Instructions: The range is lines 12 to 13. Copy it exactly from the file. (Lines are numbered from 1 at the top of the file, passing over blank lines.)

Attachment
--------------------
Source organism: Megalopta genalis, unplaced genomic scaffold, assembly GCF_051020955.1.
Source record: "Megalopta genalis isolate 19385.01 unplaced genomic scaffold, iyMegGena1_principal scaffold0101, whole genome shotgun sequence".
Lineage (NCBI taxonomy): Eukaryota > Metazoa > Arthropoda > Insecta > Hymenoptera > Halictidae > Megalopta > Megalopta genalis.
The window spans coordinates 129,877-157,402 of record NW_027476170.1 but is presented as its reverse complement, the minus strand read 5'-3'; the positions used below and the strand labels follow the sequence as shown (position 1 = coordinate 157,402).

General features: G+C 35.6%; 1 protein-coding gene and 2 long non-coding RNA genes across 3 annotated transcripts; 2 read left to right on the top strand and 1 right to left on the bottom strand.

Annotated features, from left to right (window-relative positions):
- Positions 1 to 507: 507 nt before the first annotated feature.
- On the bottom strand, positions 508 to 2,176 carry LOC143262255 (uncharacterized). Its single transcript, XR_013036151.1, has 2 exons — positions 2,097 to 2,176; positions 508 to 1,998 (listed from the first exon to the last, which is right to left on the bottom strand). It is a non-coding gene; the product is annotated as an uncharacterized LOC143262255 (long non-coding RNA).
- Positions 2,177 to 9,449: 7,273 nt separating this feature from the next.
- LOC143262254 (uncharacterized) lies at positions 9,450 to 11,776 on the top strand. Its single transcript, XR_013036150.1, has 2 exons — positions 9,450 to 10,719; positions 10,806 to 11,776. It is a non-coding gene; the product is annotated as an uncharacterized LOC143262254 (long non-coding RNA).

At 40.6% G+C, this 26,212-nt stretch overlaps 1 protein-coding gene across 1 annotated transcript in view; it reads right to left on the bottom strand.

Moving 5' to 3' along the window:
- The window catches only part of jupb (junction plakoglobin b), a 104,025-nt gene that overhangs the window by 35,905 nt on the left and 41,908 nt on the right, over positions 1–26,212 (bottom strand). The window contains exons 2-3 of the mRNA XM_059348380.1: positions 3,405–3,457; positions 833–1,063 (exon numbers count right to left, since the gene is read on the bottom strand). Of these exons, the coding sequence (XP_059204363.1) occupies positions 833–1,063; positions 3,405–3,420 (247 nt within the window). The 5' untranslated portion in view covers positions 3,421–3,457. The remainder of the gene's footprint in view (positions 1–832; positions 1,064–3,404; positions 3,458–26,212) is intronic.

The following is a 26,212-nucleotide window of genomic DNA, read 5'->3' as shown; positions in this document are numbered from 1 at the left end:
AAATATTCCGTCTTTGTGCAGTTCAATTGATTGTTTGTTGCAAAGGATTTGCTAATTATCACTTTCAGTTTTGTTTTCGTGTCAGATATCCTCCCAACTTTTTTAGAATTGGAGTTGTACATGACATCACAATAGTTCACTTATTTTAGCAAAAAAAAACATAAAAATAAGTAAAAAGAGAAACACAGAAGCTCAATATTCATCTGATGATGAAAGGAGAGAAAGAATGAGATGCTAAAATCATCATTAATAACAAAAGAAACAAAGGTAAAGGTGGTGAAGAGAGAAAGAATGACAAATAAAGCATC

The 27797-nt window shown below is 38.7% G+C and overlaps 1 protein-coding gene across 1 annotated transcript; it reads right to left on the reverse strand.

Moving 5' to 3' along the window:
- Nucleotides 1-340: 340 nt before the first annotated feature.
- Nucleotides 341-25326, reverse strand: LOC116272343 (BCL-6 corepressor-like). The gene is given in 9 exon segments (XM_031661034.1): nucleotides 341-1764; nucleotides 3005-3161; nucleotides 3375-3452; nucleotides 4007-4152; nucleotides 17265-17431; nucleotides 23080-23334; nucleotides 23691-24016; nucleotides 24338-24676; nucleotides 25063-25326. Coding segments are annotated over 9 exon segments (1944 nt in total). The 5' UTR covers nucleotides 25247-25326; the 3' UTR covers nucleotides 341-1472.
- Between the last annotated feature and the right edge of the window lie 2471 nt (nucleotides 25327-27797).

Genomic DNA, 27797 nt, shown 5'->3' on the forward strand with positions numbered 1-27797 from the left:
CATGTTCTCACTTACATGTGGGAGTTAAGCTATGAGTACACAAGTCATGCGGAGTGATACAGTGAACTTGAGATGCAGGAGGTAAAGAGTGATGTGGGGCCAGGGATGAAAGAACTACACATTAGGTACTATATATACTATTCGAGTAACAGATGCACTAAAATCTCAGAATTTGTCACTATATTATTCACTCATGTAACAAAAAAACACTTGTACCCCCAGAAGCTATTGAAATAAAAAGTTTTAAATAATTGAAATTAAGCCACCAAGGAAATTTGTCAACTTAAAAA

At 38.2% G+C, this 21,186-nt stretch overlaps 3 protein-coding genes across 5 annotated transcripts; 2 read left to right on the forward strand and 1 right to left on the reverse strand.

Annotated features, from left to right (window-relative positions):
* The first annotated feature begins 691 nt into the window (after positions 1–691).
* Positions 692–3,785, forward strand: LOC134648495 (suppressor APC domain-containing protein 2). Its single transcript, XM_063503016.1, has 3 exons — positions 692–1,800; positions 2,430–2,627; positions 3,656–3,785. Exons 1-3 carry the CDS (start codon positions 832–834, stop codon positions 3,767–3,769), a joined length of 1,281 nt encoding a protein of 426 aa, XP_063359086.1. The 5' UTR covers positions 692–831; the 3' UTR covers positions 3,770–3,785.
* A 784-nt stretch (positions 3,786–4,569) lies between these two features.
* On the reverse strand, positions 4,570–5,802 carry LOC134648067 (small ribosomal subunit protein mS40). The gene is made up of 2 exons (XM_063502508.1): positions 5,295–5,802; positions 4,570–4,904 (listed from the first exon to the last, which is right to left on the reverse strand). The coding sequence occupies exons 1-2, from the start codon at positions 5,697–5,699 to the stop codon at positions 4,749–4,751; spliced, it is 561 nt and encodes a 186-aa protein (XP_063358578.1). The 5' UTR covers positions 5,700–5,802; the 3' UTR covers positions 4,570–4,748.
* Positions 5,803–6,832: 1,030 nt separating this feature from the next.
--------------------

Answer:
Moving 5' to 3' along the window:
- The window catches only part of jupb (junction plakoglobin b), a 104,025-nt gene that overhangs the window by 35,905 nt on the left and 41,908 nt on the right, over positions 1–26,212 (bottom strand). The window contains exons 2-3 of the mRNA XM_059348380.1: positions 3,405–3,457; positions 833–1,063 (exon numbers count right to left, since the gene is read on the bottom strand). Of these exons, the coding sequence (XP_059204363.1) occupies positions 833–1,063; positions 3,405–3,420 (247 nt within the window). The 5' untranslated portion in view covers positions 3,421–3,457. The remainder of the gene's footprint in view (positions 1–832; positions 1,064–3,404; positions 3,458–26,212) is intronic.